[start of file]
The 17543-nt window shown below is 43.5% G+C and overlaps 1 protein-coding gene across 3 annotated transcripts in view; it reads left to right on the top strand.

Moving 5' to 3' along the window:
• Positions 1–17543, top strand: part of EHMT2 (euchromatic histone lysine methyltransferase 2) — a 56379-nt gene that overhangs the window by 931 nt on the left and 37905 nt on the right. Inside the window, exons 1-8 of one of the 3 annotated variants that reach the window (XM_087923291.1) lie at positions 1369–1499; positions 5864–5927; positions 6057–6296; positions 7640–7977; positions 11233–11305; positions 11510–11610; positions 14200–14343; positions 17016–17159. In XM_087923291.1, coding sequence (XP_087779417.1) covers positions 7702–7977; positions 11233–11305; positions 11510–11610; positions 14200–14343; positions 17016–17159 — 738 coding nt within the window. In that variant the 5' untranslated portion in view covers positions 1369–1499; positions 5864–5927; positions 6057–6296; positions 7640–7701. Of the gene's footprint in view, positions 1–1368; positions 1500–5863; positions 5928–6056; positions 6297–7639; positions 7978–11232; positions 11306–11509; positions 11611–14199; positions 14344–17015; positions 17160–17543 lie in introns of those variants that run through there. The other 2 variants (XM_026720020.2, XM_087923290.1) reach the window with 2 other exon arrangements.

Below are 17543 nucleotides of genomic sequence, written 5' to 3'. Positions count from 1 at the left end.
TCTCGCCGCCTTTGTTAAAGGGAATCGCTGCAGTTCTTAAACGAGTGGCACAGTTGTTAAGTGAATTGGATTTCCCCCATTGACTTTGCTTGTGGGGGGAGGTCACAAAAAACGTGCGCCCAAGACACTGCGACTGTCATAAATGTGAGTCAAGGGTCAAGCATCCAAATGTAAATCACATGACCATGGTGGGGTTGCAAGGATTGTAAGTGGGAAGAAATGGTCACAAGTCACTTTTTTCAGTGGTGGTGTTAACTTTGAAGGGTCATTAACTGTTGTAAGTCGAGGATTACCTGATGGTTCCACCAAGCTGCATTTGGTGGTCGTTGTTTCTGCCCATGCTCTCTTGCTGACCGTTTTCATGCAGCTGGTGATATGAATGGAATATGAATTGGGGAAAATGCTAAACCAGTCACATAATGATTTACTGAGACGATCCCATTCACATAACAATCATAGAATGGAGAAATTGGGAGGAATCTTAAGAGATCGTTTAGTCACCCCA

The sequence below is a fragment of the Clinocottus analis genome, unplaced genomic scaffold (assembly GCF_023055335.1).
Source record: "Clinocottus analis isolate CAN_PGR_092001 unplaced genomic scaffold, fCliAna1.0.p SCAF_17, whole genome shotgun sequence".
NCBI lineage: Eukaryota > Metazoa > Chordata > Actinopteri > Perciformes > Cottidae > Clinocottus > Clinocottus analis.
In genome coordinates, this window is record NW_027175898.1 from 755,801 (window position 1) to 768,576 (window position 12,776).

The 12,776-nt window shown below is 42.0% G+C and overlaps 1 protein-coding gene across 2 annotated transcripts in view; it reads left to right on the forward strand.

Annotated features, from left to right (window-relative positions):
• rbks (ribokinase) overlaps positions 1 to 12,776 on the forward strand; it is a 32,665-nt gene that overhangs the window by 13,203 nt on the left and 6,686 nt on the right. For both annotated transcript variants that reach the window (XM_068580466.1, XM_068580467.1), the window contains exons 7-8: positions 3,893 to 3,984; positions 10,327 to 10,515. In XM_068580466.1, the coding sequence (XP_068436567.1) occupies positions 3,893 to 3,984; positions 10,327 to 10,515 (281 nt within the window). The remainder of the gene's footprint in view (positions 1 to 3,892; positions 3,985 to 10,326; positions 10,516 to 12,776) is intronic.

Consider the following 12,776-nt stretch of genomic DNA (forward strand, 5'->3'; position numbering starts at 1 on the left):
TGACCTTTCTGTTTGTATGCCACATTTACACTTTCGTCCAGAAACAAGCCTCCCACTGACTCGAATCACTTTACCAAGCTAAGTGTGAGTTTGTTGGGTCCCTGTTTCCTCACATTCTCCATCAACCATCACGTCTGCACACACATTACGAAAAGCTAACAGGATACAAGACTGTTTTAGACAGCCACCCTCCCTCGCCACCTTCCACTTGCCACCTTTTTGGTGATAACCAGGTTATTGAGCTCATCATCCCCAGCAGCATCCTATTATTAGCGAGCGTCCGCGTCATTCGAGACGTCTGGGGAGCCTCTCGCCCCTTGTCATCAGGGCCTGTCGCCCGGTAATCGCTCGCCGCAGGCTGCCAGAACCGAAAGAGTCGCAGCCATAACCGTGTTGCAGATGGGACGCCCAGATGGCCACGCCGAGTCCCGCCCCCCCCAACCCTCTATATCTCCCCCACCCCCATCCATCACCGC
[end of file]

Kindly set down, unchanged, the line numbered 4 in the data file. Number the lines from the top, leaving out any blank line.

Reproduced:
Below are 17543 nucleotides of genomic sequence, written 5' to 3'. Positions count from 1 at the left end.